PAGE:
To sort of drive the point home.
Ultra realistic simulation-esque training has its place. Practicing the real thing like it's real is important.
But most training does not fall into this category. Usually a training exercise takes one thing and inflates it to put the trainee in an environment to learn and master one or two particular important aspects.
Take athletic training for instance.
Athletes don't train just by constantly playing match after match after match. They run drills and training exercises. A soccer player in reality will face a highly dynamic playing field that changes every second, with teammates and opponents all shifting around as the ball is constantly in motion in order to get into a goal. When in training, however, their coach may have athletes simply stand in a triangle and pass the ball back and forth while a fourth and fifth athlete try to steal the ball. Not realistic by any means. First its a static exercise: it completely ignores the fact that almost all passing is done while moving. The fact that there are only 2 defenders vs. 3 attackers is unrealistic. And it utterly ignores the fact that such a thing as scoring exists in the game. However it does allow the players to develop confident and intelligent passing and trapping skills while under mild pressure, which are crucial to successful play.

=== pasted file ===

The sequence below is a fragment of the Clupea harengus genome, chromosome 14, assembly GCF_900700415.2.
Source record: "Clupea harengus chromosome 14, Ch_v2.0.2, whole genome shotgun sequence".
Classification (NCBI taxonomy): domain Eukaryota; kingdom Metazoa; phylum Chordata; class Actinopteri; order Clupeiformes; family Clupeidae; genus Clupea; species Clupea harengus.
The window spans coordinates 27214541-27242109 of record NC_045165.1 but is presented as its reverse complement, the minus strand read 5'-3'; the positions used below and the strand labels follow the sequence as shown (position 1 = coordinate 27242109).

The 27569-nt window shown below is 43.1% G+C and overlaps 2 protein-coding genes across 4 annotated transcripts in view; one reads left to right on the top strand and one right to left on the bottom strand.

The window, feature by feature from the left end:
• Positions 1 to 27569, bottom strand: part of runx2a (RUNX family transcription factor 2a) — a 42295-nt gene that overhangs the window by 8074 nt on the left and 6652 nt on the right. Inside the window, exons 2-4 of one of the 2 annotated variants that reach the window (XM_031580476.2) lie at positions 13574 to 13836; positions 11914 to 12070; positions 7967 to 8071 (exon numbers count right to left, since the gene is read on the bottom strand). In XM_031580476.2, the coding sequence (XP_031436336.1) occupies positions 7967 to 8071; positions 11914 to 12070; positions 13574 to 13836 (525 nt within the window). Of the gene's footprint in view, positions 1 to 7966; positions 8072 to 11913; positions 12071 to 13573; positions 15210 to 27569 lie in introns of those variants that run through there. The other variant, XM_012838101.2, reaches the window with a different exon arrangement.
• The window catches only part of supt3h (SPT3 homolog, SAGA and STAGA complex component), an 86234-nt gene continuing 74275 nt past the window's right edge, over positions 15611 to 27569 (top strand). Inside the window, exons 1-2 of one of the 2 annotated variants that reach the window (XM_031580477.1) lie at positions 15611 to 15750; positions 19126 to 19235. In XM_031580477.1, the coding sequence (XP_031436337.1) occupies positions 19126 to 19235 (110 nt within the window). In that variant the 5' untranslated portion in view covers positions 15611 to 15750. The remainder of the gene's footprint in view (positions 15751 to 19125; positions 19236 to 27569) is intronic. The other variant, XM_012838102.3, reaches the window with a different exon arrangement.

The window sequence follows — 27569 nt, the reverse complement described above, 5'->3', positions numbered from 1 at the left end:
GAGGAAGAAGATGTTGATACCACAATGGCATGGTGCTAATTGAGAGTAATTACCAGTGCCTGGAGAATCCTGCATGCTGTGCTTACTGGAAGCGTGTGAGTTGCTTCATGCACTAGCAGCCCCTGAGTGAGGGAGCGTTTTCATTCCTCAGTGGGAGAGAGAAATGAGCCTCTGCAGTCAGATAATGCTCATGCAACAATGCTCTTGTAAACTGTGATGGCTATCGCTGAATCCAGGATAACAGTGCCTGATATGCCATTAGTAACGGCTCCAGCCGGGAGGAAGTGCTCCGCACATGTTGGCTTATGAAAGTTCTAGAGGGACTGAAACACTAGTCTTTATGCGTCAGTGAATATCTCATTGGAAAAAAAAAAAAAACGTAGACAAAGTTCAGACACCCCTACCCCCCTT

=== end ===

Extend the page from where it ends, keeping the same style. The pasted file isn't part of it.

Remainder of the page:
Similarly, the athletes may be subjected to repeated intense 200-meter sprints again and again and again, for an extended period of time, despite the fact that they are unlikely to do so in an actual game. The overkill of intensity ensures that they are more than sufficiently conditioned for an actual game.
Similarly a lot of military training–even the more intricate ones that more closely resemble reality–are designed in a specific way to facilitate the growth of certain skills. The difference being, however, that you're probably more likely to have a 2v3 rather than a 3v2. Achieving a simulation of the real thing isn't always the point, even in fairly realistic exercises.